Is Science really “Making Data Maximally Available”?

Earlier this year Hanson, Sugdon and Alberts [1] argued in a piece entitled “Making Data Maximally Available” that journals like Science play a crucial role in making scientific data “publicly and permanently available” and that efforts to improve the standard of supporting online materials will increase their utility and the impact of their associated publications. While I whole-heartedly agreed with their view that improving supplemental materials is a better solution to the current disorganized [2] and impermanent [3] state of affairs (as opposed to the unwise alternative of discarding them altogether [4]), there were a few things about this piece that really irked me, and I had intended to write a letter to the editor on this with a colleague that unfortunately didn’t materialize, so I thought I’d post them here.

First, the authors make an artificial distinction between the supporting online materials associated with a paper and the contents of the paper itself. Clearly the most important data in a scientific report is in the full text of the article, and thus if making data in supporting online materials “maximally available” is a goal, surely so must be making data in full-text article itself. Second, in the context of the wider discussion on “big data” in which these points are made, it must be noted that maximal availability is only one step towards maximal utility, the other being maximal access. As the entire content of Science magazine is not available for unrestricted download and re-use from PubMed Central‘s Open Access repository, maximal utility of data in the full text or supplemental materials of articles published in Science is currently fettered because it is not available for bulk text mining or data mining. Amazingly, this is true even for Author-deposited manuscripts in PubMed Central, which are not currently included in the PubMed Central Open Access subset and therefore not available for bulk download and re-use.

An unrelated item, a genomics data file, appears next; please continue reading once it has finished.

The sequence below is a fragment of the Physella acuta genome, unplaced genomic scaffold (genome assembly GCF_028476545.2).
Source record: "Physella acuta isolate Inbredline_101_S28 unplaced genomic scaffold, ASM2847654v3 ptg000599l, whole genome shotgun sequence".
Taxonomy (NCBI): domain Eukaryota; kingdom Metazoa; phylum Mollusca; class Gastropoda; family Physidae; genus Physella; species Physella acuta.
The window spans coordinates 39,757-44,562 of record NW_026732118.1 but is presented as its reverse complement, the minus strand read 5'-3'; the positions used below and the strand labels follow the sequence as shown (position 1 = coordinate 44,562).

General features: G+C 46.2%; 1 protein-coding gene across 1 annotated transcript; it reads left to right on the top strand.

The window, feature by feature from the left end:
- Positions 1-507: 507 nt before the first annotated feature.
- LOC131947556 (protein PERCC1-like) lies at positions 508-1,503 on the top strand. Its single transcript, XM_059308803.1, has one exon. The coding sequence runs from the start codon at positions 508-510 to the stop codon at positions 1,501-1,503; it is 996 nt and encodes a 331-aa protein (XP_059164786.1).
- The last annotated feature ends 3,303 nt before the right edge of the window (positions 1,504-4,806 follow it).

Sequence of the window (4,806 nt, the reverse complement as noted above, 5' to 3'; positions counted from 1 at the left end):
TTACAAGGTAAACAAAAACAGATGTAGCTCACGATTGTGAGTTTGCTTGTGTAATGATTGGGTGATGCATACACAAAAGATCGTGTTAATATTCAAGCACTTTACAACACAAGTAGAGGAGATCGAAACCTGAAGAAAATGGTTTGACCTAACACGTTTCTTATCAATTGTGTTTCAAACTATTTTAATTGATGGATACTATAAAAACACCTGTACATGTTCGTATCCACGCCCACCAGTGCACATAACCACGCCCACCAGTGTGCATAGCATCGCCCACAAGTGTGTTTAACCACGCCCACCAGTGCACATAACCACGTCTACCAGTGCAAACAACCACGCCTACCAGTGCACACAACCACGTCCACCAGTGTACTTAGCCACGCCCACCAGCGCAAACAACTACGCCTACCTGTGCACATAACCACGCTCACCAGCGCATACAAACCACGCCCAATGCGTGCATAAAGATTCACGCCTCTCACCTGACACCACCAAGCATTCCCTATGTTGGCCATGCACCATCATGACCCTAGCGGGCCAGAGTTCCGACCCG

Therefore it seems imperative that, in addition to making a clarion call for the improved availability of data, code and references in supplemental materials, the Editors of Science should issue a clear policy statement about the use of full-text articles and supplemental online materials that are published in Science for text and data mining research. At a minimum, Science should join with other high profile journals such as Nature [5] in clarifying the use of Author-deposited manuscripts in PubMed Central for text and data mining that are required to be deposited under funding body mandates for these very purposes. Additionally, Science should make a clear statement about the copyright and re-use policies for supporting online materials of all published articles, which are freely available for download without a Science subscription, and currently fall in the grey area between restricted and open access.

As we move firmly into the era of big data where issues of access and re-use of data becoming increasingly acute, Science, as the representative publication of the world’s largest general scientific society, should take the lead in opening its content for text and data mining, to the mutual benefit of authors, researchers and the AAAS.


1. Hanson et al. (2011) Making Data Maximally Available. Science 331:649
2. Santos et al. (2005) Supplementary data need to be kept in public repositories. Nature 438:738
3. Anderson et al. (2006) On the persistence of supplementary resources in biomedical publications. BMC Bioinformatics 7:260
4. Journal of Neuroscience policy on Supplemental Material
5. Nature Press release on data- and text-mining of self-archived manuscripts

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